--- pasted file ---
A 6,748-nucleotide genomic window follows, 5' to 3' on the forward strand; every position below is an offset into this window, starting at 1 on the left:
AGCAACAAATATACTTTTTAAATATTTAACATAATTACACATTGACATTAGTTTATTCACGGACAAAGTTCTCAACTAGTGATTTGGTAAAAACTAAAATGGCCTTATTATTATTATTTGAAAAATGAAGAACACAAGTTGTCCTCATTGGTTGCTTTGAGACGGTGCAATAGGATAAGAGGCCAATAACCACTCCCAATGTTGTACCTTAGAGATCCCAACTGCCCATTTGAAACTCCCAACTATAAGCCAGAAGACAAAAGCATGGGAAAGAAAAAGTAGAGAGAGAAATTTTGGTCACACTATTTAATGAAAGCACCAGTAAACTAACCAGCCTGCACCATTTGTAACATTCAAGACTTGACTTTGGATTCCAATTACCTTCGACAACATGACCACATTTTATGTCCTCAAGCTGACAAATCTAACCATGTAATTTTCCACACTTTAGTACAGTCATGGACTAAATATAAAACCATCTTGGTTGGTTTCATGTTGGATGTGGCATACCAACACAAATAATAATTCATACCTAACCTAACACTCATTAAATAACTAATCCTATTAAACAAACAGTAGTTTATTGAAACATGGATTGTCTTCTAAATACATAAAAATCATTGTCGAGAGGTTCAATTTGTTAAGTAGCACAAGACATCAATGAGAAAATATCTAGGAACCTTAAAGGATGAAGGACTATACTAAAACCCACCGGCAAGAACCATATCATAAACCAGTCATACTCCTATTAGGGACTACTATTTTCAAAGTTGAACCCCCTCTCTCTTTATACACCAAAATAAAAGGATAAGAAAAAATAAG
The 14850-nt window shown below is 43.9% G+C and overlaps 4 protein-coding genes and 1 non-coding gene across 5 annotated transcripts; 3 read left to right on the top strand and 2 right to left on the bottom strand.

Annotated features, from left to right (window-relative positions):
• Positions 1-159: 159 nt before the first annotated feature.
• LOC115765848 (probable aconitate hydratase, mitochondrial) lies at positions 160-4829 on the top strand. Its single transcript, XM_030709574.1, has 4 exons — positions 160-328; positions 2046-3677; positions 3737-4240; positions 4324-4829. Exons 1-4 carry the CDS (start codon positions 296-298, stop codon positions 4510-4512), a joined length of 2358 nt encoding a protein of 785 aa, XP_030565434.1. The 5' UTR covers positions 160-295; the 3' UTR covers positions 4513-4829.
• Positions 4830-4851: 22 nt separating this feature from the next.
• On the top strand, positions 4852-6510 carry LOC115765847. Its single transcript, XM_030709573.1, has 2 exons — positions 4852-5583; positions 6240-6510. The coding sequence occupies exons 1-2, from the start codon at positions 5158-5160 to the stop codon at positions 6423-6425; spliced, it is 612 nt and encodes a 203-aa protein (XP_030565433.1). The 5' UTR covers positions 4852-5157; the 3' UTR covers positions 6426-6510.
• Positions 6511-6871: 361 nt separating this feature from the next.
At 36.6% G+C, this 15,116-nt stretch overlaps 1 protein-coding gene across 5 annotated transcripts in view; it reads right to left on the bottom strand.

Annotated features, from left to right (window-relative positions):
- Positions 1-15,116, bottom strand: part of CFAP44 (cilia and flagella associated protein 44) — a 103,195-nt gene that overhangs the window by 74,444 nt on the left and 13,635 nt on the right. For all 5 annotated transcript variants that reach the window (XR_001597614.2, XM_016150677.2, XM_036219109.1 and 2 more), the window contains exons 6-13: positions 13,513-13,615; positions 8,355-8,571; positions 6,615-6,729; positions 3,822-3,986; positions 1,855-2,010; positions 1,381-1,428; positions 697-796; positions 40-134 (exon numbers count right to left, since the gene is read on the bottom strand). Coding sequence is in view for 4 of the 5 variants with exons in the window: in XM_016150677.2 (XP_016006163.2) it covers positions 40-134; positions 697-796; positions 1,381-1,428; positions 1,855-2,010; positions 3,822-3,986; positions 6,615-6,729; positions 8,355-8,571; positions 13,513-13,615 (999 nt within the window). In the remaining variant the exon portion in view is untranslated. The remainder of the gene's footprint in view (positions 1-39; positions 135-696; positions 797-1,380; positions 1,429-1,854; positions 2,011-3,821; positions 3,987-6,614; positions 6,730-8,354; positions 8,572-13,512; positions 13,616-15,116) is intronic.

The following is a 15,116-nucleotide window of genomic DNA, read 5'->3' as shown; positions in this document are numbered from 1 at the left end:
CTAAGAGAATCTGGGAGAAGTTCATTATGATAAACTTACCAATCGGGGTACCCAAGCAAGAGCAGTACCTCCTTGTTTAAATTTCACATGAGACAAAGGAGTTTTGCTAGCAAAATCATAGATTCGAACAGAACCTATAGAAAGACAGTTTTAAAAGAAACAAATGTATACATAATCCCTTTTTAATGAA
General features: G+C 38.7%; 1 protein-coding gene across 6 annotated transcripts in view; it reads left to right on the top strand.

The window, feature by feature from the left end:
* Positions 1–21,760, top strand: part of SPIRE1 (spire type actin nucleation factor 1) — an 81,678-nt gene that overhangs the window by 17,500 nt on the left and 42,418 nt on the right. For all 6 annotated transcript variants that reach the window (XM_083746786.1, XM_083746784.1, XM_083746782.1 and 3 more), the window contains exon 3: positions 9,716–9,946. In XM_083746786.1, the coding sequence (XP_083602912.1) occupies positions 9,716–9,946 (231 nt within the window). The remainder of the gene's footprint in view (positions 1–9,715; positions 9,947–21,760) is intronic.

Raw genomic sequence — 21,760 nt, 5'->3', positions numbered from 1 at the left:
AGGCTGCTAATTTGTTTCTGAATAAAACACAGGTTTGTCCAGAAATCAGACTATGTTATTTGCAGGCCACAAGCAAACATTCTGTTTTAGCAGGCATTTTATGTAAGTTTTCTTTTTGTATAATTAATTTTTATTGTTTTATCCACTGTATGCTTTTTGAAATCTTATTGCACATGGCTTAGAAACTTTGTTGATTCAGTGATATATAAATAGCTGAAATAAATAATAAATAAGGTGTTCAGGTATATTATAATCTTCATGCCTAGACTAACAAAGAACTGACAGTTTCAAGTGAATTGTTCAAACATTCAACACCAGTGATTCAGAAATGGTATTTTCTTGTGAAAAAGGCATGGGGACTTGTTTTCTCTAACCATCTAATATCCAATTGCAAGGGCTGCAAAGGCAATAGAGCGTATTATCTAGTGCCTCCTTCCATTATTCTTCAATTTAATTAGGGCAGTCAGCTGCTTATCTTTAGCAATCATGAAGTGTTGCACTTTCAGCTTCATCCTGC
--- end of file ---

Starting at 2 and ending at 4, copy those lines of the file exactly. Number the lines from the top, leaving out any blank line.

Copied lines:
AGCAACAAATATACTTTTTAAATATTTAACATAATTACACATTGACATTAGTTTATTCACGGACAAAGTTCTCAACTAGTGATTTGGTAAAAACTAAAATGGCCTTATTATTATTATTTGAAAAATGAAGAACACAAGTTGTCCTCATTGGTTGCTTTGAGACGGTGCAATAGGATAAGAGGCCAATAACCACTCCCAATGTTGTACCTTAGAGATCCCAACTGCCCATTTGAAACTCCCAACTATAAGCCAGAAGACAAAAGCATGGGAAAGAAAAAGTAGAGAGAGAAATTTTGGTCACACTATTTAATGAAAGCACCAGTAAACTAACCAGCCTGCACCATTTGTAACATTCAAGACTTGACTTTGGATTCCAATTACCTTCGACAACATGACCACATTTTATGTCCTCAAGCTGACAAATCTAACCATGTAATTTTCCACACTTTAGTACAGTCATGGACTAAATATAAAACCATCTTGGTTGGTTTCATGTTGGATGTGGCATACCAACACAAATAATAATTCATACCTAACCTAACACTCATTAAATAACTAATCCTATTAAACAAACAGTAGTTTATTGAAACATGGATTGTCTTCTAAATACATAAAAATCATTGTCGAGAGGTTCAATTTGTTAAGTAGCACAAGACATCAATGAGAAAATATCTAGGAACCTTAAAGGATGAAGGACTATACTAAAACCCACCGGCAAGAACCATATCATAAACCAGTCATACTCCTATTAGGGACTACTATTTTCAAAGTTGAACCCCCTCTCTCTTTATACACCAAAATAAAAGGATAAGAAAAAATAAG
The 14850-nt window shown below is 43.9% G+C and overlaps 4 protein-coding genes and 1 non-coding gene across 5 annotated transcripts; 3 read left to right on the top strand and 2 right to left on the bottom strand.

Annotated features, from left to right (window-relative positions):